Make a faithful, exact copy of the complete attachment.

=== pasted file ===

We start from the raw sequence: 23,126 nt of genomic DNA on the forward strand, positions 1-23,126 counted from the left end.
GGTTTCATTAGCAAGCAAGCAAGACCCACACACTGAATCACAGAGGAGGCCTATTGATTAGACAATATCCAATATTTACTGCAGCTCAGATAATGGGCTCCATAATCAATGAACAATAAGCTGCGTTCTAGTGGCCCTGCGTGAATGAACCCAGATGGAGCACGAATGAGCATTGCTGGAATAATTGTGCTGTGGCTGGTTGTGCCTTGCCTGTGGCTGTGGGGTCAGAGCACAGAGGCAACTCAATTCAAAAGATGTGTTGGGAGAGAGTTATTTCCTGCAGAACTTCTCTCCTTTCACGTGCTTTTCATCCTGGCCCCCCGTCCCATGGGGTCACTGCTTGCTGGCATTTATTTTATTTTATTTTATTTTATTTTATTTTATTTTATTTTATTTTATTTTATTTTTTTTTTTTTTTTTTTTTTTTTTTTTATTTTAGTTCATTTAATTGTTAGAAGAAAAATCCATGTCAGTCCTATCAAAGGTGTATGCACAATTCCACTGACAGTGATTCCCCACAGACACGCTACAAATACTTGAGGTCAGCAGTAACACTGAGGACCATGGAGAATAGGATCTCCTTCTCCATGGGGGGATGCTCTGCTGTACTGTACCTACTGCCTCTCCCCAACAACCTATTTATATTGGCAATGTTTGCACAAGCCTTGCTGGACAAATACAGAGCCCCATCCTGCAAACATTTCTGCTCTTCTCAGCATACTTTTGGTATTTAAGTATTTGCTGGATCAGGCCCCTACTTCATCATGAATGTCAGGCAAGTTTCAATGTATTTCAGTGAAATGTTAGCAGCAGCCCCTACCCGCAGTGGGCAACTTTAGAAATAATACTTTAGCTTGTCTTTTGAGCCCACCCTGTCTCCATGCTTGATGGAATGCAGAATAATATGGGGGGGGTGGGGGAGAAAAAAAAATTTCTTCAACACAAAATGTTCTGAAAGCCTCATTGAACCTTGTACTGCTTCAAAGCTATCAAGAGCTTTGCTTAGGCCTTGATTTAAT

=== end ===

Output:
We start from the raw sequence: 23,126 nt of genomic DNA on the forward strand, positions 1-23,126 counted from the left end.
GGTTTCATTAGCAAGCAAGCAAGACCCACACACTGAATCACAGAGGAGGCCTATTGATTAGACAATATCCAATATTTACTGCAGCTCAGATAATGGGCTCCATAATCAATGAACAATAAGCTGCGTTCTAGTGGCCCTGCGTGAATGAACCCAGATGGAGCACGAATGAGCATTGCTGGAATAATTGTGCTGTGGCTGGTTGTGCCTTGCCTGTGGCTGTGGGGTCAGAGCACAGAGGCAACTCAATTCAAAAGATGTGTTGGGAGAGAGTTATTTCCTGCAGAACTTCTCTCCTTTCACGTGCTTTTCATCCTGGCCCCCCGTCCCATGGGGTCACTGCTTGCTGGCATTTATTTTATTTTATTTTATTTTATTTTATTTTATTTTATTTTATTTTATTTTATTTTTTTTTTTTTTTTTTTTTTTTTTTTTATTTTAGTTCATTTAATTGTTAGAAGAAAAATCCATGTCAGTCCTATCAAAGGTGTATGCACAATTCCACTGACAGTGATTCCCCACAGACACGCTACAAATACTTGAGGTCAGCAGTAACACTGAGGACCATGGAGAATAGGATCTCCTTCTCCATGGGGGGATGCTCTGCTGTACTGTACCTACTGCCTCTCCCCAACAACCTATTTATATTGGCAATGTTTGCACAAGCCTTGCTGGACAAATACAGAGCCCCATCCTGCAAACATTTCTGCTCTTCTCAGCATACTTTTGGTATTTAAGTATTTGCTGGATCAGGCCCCTACTTCATCATGAATGTCAGGCAAGTTTCAATGTATTTCAGTGAAATGTTAGCAGCAGCCCCTACCCGCAGTGGGCAACTTTAGAAATAATACTTTAGCTTGTCTTTTGAGCCCACCCTGTCTCCATGCTTGATGGAATGCAGAATAATATGGGGGGGGTGGGGGAGAAAAAAAAATTTCTTCAACACAAAATGTTCTGAAAGCCTCATTGAACCTTGTACTGCTTCAAAGCTATCAAGAGCTTTGCTTAGGCCTTGATTTAAT